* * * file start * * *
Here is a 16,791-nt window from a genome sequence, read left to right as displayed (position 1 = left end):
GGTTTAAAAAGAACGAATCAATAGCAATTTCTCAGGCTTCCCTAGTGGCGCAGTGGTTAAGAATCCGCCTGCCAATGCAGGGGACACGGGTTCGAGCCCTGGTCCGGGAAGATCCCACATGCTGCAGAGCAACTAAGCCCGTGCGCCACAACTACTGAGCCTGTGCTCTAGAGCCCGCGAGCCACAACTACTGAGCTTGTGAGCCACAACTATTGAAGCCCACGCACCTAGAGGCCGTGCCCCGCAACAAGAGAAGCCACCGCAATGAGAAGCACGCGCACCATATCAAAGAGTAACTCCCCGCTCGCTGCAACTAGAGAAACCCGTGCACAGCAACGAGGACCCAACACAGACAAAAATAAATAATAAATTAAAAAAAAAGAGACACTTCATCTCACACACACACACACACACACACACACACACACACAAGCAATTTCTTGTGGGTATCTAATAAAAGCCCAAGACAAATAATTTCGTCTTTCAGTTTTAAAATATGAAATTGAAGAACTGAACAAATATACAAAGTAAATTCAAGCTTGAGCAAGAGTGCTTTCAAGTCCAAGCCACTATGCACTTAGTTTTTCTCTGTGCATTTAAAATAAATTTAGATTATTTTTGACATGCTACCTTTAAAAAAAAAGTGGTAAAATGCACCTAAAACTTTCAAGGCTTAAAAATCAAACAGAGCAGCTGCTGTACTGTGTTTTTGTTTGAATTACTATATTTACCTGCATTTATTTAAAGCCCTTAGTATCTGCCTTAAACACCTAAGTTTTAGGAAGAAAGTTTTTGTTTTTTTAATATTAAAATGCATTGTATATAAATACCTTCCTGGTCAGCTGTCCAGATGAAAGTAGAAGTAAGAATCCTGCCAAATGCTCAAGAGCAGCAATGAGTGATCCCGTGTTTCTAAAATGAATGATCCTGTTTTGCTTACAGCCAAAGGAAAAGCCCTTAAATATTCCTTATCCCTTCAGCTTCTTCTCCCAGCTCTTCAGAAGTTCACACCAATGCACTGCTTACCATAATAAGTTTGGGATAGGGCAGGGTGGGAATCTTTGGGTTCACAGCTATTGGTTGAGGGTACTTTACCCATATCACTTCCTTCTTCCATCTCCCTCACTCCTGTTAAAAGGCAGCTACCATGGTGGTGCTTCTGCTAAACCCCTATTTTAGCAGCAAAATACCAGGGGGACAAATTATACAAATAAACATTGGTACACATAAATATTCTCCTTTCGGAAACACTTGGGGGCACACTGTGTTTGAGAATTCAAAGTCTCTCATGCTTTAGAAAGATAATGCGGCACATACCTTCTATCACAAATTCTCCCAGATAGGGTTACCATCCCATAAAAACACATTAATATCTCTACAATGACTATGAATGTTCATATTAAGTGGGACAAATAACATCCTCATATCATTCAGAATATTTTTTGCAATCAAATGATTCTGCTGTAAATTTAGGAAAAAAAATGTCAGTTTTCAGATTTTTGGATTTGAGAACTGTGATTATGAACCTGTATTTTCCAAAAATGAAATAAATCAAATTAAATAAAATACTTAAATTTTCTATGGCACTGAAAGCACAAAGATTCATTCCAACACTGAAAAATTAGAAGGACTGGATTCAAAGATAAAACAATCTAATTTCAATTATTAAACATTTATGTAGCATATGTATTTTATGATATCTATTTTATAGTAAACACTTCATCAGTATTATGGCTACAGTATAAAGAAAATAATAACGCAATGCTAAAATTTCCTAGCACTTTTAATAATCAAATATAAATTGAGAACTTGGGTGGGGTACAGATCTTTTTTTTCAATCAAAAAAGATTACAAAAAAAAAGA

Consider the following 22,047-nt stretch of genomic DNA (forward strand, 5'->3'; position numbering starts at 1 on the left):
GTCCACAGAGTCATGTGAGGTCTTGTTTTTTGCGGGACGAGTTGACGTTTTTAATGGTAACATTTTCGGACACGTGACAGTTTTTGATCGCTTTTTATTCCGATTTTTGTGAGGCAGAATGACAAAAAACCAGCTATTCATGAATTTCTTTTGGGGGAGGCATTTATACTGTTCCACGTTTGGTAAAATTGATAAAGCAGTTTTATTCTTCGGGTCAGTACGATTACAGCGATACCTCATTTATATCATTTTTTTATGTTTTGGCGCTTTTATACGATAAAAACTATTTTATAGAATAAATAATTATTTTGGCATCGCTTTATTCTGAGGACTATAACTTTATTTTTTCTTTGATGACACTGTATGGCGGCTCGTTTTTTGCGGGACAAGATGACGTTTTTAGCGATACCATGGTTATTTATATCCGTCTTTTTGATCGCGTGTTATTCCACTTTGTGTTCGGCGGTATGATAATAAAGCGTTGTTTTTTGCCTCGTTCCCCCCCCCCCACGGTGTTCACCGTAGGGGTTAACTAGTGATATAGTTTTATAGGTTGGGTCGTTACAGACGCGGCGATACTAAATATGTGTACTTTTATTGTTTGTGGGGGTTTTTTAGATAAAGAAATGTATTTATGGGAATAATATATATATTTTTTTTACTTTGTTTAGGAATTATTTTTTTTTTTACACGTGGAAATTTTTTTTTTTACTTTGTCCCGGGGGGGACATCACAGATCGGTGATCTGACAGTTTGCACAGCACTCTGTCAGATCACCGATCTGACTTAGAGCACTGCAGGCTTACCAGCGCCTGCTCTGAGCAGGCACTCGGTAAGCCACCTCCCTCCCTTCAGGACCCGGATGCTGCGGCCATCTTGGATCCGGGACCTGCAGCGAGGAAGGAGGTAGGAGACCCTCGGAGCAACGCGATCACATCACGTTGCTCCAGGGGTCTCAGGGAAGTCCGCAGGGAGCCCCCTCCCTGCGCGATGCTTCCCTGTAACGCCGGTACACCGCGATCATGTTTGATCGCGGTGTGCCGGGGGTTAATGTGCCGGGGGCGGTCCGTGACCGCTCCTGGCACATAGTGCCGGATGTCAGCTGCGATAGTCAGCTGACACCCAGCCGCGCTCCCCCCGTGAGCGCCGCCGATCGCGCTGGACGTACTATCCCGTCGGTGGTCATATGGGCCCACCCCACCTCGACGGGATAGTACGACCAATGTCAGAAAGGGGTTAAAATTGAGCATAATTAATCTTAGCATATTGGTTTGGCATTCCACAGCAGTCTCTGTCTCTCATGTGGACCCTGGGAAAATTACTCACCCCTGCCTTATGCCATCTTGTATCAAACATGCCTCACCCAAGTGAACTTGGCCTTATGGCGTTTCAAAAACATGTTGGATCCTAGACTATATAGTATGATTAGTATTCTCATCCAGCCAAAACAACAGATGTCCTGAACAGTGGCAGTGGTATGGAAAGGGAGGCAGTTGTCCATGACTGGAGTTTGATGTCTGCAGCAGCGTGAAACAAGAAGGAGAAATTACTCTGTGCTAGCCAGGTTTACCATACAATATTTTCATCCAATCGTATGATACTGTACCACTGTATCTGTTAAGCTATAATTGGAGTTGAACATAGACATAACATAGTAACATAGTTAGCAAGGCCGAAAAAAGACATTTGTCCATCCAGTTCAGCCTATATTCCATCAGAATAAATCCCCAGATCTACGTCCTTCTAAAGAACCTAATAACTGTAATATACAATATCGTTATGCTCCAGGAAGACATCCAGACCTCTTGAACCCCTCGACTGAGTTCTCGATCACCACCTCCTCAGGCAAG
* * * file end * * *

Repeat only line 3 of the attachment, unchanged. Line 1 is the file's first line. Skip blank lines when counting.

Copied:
Consider the following 22,047-nt stretch of genomic DNA (forward strand, 5'->3'; position numbering starts at 1 on the left):